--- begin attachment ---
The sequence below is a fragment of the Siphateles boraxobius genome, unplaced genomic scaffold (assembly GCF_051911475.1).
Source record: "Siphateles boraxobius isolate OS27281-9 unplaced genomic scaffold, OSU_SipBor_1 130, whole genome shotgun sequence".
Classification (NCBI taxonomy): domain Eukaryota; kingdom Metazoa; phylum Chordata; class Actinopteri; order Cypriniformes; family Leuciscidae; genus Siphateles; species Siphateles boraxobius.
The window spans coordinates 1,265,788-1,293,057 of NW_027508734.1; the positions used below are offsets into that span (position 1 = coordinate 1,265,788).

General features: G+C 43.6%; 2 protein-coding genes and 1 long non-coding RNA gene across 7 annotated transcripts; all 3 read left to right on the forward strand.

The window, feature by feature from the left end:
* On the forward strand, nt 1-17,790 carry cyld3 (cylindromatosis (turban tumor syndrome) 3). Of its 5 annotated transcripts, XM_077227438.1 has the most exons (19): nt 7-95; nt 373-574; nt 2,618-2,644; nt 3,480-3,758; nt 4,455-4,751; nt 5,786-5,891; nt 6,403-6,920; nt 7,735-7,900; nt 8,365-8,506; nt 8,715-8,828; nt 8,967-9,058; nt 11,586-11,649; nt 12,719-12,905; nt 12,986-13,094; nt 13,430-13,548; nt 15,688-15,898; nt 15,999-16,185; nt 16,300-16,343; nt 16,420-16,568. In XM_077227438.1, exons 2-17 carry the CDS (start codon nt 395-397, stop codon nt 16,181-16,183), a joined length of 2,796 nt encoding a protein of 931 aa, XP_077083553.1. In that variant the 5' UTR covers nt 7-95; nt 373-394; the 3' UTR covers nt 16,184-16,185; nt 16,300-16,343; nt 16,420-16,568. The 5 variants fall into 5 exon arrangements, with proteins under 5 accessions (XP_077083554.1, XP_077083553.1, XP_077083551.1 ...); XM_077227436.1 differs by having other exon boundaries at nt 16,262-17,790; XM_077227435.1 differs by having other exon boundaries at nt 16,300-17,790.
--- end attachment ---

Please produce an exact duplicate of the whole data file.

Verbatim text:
The sequence below is a fragment of the Siphateles boraxobius genome, unplaced genomic scaffold (assembly GCF_051911475.1).
Source record: "Siphateles boraxobius isolate OS27281-9 unplaced genomic scaffold, OSU_SipBor_1 130, whole genome shotgun sequence".
Classification (NCBI taxonomy): domain Eukaryota; kingdom Metazoa; phylum Chordata; class Actinopteri; order Cypriniformes; family Leuciscidae; genus Siphateles; species Siphateles boraxobius.
The window spans coordinates 1,265,788-1,293,057 of NW_027508734.1; the positions used below are offsets into that span (position 1 = coordinate 1,265,788).

General features: G+C 43.6%; 2 protein-coding genes and 1 long non-coding RNA gene across 7 annotated transcripts; all 3 read left to right on the forward strand.

The window, feature by feature from the left end:
* On the forward strand, nt 1-17,790 carry cyld3 (cylindromatosis (turban tumor syndrome) 3). Of its 5 annotated transcripts, XM_077227438.1 has the most exons (19): nt 7-95; nt 373-574; nt 2,618-2,644; nt 3,480-3,758; nt 4,455-4,751; nt 5,786-5,891; nt 6,403-6,920; nt 7,735-7,900; nt 8,365-8,506; nt 8,715-8,828; nt 8,967-9,058; nt 11,586-11,649; nt 12,719-12,905; nt 12,986-13,094; nt 13,430-13,548; nt 15,688-15,898; nt 15,999-16,185; nt 16,300-16,343; nt 16,420-16,568. In XM_077227438.1, exons 2-17 carry the CDS (start codon nt 395-397, stop codon nt 16,181-16,183), a joined length of 2,796 nt encoding a protein of 931 aa, XP_077083553.1. In that variant the 5' UTR covers nt 7-95; nt 373-394; the 3' UTR covers nt 16,184-16,185; nt 16,300-16,343; nt 16,420-16,568. The 5 variants fall into 5 exon arrangements, with proteins under 5 accessions (XP_077083554.1, XP_077083553.1, XP_077083551.1 ...); XM_077227436.1 differs by having other exon boundaries at nt 16,262-17,790; XM_077227435.1 differs by having other exon boundaries at nt 16,300-17,790.